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foresthillsjd
Posts: **43**Member

In reviewing my historic gas bills, the most therms we ever used in a month was 278. Of that, 6 went to the dryer and hot water. For academic purposes (I was a math major, you see), I calculated that it turns out to be

(278-6 Therms )/ 30 days/ 24 hours x 99,976 BTU/therm = 37,768 BTU/hr in the coldest month of the past four years.

So that month happens to be January 2018, where the average temperature was 33 degrees Fahrenheit.

If I plug in a design temperature of 33 degrees, with a heating temp of 70 degrees into my heat loss calculations, I get a heat loss of 28,279 BTU/hr. This is assuming .75 air changes per hour.

So, would it be safe to say that 28,279/ 37,768 = 75% is a good approximation of my efficiency?

Now, if my exact model of boiler was properly sized, it could have an efficiency of 83%. (but in theory less because again, not every day is a design day)

But by that calculation, this massively oversized 145,000 BTU/hr steam boiler is making my gas bill only 10% higher than it should be. (83%/75% - 1)

Now, if I fudge with the infiltration numbers a bit and say my house is tighter than I thought (.5 air changes per hour), the efficiency drops to 66%, which makes the gas bill 25% higher than it could be. But definitely no more than that.

Is that calculation correct? The boiler, whom I have nicknamed Andre the Giant, was purchased by the previous owners. I can just imagine the plumber saying, "Well, I could sell you the right-size boiler, but the bigger one will keep you three times warmer..."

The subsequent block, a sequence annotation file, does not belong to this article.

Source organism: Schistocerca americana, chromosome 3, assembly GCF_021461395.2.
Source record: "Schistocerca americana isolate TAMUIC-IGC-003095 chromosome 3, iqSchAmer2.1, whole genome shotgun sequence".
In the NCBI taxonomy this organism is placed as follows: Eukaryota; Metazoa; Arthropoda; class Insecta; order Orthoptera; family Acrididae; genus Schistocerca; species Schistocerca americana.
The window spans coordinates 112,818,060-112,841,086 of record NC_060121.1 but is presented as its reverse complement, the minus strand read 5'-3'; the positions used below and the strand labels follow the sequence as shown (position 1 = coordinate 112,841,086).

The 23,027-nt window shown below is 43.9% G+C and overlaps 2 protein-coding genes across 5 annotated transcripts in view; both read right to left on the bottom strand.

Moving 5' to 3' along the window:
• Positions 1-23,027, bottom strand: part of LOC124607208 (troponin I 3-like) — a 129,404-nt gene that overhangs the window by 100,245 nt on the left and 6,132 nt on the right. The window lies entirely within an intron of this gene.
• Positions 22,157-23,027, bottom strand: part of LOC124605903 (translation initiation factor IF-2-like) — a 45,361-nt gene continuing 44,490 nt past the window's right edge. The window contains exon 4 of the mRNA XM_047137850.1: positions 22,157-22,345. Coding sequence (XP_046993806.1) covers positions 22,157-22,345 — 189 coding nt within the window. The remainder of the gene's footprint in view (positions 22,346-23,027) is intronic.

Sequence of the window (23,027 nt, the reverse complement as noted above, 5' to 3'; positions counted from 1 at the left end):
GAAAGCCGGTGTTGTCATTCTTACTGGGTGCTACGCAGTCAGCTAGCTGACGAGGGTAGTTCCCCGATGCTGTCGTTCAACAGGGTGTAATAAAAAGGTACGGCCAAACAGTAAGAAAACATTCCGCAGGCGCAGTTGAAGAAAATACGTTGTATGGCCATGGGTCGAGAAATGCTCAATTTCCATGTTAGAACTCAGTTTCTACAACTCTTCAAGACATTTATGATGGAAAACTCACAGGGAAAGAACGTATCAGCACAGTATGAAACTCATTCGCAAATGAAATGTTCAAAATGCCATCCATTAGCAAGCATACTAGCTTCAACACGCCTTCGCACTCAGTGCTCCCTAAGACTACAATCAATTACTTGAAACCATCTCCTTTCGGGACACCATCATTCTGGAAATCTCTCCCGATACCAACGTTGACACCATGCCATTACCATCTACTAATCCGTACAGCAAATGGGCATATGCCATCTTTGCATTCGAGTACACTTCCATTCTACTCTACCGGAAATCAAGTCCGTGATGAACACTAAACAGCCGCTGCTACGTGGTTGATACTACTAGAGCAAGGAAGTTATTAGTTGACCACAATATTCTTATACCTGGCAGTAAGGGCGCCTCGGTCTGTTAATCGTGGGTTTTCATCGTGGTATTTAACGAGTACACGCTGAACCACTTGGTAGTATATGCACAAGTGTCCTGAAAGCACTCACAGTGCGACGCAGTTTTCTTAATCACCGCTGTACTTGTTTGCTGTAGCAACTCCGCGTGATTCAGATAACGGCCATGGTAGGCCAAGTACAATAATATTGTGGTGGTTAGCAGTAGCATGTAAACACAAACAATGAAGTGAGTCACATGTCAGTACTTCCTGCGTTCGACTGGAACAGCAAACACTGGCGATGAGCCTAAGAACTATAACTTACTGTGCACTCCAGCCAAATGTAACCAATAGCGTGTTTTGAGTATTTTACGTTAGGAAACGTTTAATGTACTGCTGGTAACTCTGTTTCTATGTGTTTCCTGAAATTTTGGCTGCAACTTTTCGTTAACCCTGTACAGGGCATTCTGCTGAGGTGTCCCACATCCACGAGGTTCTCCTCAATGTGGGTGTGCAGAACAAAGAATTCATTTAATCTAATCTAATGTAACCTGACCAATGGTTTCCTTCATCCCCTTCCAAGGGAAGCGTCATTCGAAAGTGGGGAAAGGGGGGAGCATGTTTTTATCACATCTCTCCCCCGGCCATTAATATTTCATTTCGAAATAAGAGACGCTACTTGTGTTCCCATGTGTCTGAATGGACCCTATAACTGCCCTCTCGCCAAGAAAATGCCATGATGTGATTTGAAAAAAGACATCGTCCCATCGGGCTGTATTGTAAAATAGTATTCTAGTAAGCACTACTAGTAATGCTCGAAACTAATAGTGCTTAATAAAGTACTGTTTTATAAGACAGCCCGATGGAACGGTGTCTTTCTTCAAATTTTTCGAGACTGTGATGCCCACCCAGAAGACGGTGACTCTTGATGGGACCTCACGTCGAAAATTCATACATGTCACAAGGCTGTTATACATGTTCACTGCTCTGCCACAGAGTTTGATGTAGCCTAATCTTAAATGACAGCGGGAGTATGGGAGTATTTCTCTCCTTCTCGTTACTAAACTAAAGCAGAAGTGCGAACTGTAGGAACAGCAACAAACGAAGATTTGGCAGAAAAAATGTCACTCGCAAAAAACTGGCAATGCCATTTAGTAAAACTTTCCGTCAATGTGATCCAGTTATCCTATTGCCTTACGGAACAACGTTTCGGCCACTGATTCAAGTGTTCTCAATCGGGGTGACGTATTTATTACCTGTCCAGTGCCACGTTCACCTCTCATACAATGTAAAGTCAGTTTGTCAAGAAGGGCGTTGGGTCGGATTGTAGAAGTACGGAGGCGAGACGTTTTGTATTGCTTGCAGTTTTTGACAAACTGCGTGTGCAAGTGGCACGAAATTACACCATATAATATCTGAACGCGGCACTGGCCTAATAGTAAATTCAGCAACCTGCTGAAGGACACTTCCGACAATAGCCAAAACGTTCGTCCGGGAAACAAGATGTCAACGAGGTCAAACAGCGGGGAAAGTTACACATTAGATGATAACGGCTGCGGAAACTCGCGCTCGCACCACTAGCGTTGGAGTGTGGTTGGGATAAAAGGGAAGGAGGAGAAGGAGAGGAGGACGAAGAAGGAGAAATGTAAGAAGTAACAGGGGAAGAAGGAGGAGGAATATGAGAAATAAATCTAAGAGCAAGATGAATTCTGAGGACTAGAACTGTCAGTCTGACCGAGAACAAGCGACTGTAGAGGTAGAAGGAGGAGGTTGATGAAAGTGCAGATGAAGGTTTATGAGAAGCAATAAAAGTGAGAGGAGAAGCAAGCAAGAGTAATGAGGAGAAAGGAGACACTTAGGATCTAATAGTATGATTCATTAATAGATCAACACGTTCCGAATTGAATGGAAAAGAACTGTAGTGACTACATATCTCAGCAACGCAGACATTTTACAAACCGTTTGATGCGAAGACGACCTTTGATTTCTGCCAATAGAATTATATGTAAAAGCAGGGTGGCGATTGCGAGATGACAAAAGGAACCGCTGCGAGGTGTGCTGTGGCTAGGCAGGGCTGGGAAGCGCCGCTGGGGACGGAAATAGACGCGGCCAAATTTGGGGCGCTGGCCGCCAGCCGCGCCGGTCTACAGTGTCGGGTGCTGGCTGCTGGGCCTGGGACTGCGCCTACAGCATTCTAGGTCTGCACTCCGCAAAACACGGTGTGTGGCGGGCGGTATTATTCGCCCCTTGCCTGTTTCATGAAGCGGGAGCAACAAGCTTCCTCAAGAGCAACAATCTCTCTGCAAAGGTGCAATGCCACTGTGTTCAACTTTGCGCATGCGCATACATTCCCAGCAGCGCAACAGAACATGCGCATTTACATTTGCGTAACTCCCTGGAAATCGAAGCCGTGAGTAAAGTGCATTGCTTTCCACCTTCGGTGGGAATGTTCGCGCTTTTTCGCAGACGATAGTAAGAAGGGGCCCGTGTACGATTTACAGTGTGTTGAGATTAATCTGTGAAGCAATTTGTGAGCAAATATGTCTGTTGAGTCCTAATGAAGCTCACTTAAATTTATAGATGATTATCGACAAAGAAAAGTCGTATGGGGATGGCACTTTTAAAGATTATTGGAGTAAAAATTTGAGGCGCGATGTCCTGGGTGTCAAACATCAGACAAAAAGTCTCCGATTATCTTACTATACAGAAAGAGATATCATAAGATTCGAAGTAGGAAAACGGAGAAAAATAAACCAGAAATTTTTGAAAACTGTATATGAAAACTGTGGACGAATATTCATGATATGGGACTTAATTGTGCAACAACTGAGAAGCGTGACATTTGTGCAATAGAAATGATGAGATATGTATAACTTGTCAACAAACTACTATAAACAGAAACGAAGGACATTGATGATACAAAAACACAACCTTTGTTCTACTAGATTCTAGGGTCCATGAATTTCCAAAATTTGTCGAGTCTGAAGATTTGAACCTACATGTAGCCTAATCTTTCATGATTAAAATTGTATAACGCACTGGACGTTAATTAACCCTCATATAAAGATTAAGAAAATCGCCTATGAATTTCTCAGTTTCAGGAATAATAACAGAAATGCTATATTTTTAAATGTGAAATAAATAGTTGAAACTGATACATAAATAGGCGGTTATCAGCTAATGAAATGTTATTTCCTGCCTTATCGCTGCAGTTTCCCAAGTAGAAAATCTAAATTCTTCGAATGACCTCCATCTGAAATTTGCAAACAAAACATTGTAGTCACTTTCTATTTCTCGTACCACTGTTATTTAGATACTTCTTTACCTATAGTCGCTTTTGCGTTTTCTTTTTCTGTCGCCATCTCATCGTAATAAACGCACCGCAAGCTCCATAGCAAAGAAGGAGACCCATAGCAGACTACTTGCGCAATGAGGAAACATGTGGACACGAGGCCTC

It seems that if we are still comfortable with this gigantic boiler (which we are!), that I have very concrete numbers saying wait until it dies to change it. Sorry polar bears and penguins, your ice caps are melting a little more because of me!

I'm curious, what kinds of numbers do you guys get when you plug in your gas bill/boiler/heat loss numbers?

(278-6 Therms )/ 30 days/ 24 hours x 99,976 BTU/therm = 37,768 BTU/hr in the coldest month of the past four years.

So that month happens to be January 2018, where the average temperature was 33 degrees Fahrenheit.

If I plug in a design temperature of 33 degrees, with a heating temp of 70 degrees into my heat loss calculations, I get a heat loss of 28,279 BTU/hr. This is assuming .75 air changes per hour.

So, would it be safe to say that 28,279/ 37,768 = 75% is a good approximation of my efficiency?

Now, if my exact model of boiler was properly sized, it could have an efficiency of 83%. (but in theory less because again, not every day is a design day)

But by that calculation, this massively oversized 145,000 BTU/hr steam boiler is making my gas bill only 10% higher than it should be. (83%/75% - 1)

Now, if I fudge with the infiltration numbers a bit and say my house is tighter than I thought (.5 air changes per hour), the efficiency drops to 66%, which makes the gas bill 25% higher than it could be. But definitely no more than that.

Is that calculation correct? The boiler, whom I have nicknamed Andre the Giant, was purchased by the previous owners. I can just imagine the plumber saying, "Well, I could sell you the right-size boiler, but the bigger one will keep you three times warmer..."

It seems that if we are still comfortable with this gigantic boiler (which we are!), that I have very concrete numbers saying wait until it dies to change it. Sorry polar bears and penguins, your ice caps are melting a little more because of me!

I'm curious, what kinds of numbers do you guys get when you plug in your gas bill/boiler/heat loss numbers?

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## Comments

10,478MemberI enjoyed Andre the Giant. Great guy, great comic, great actor. And perhaps it is perverse of me -- but his performance in

The Princess Brideis really wonderful.Building superintendent/caretaker, 7200 sq. ft. historic house museum with dependencies in New England.

Hoffman Equipped System (all original except boiler), Weil-Mclain 580, 2.75 gph Carlin, Vapourstat 0.5 -- 6.0 ounces per square inch

5,804Member2,924Member9,264MemberAs stated the inefficiency would be in the cycling of the boiler that’s oversized. The cost of that inefficiency of which is usually not enough to justify replacing with a right sized boiler.

The last statement can change, depending on how future fuel prices rise.

4,905MemberAlbert Einstein

9,264Member